Let’s set one thing straight.
Evictions were never actually banned. They were paused, they were suspended, they were delayed.
For the many tenants who were already about to be evicted, this came as a ‘Get Out of Jail Free Card’ if you like, but it was also a vital reprieve for those cast into vulnerability by COVID-19, and the uncertainty, unemployment and pessimism that came with it.
In effect, it was the courts that were suspended, rather than evictions themselves, but the complications of this action have never been easy to decipher.
For now, we won’t try to complicate things any further, other than to say that the 4-week extension to the so called ‘evictions ban’ is only likely to put off payback, rather than address the situation in any meaningful way.
Tenants have been affected, yes.
Landlords have been affected, that is also true.
Homelessness may well be on the rise after all of this is done, and you can bet your bottom dollar that the rental market will suffer like never before, but forget the shouting from every side, what is actually going to happen?
Well, the rent will still be due.
Arrears will still accrue.
And people...yes, real life people, will still need to know what to do.
When the courts eventually begin to process evictions again, the most serious cases will be given priority.
Hopefully, they won’t be rushed, because the impact this could have on vulnerability is potentially very dangerous, but we can’t hang about indefinitely, as the Government seem to expect us to.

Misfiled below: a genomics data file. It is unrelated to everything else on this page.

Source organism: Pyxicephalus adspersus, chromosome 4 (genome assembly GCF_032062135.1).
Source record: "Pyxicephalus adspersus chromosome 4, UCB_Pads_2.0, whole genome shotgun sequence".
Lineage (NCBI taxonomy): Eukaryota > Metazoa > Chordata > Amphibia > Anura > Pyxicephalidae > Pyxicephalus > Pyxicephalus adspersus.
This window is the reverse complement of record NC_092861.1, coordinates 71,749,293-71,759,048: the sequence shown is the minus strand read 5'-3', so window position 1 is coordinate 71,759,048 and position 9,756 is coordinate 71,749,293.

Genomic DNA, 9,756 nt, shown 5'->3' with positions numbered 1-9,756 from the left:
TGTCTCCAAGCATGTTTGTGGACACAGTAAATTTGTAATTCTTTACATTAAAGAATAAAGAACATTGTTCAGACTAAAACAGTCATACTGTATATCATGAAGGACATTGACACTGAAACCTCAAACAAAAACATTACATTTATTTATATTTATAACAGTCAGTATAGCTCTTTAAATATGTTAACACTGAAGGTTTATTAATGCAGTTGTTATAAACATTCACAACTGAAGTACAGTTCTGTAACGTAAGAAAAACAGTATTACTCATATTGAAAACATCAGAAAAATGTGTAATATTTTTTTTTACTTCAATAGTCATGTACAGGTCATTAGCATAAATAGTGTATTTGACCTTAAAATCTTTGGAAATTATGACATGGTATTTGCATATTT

Landlords are understandably worried about getting their properties back, the costs involved in doing so, plus whether or not they’ll even be able to get back what they are owed. The pandemic enforced new legislation regarding notice periods doesn’t help either.
Tenants need to get themselves together, if that is at all possible, finding new places to go, new opportunities for employment, new finances, answers from the rhetorical abyss.
“What am I going to do now?” may be a rhetorical question for many, but it’s a real question for everyone involved the resumption of evictions. It’s up to us as an industry, a community, and as human beings, to work out the answers to that question, as best we can.
It isn’t going to be easy.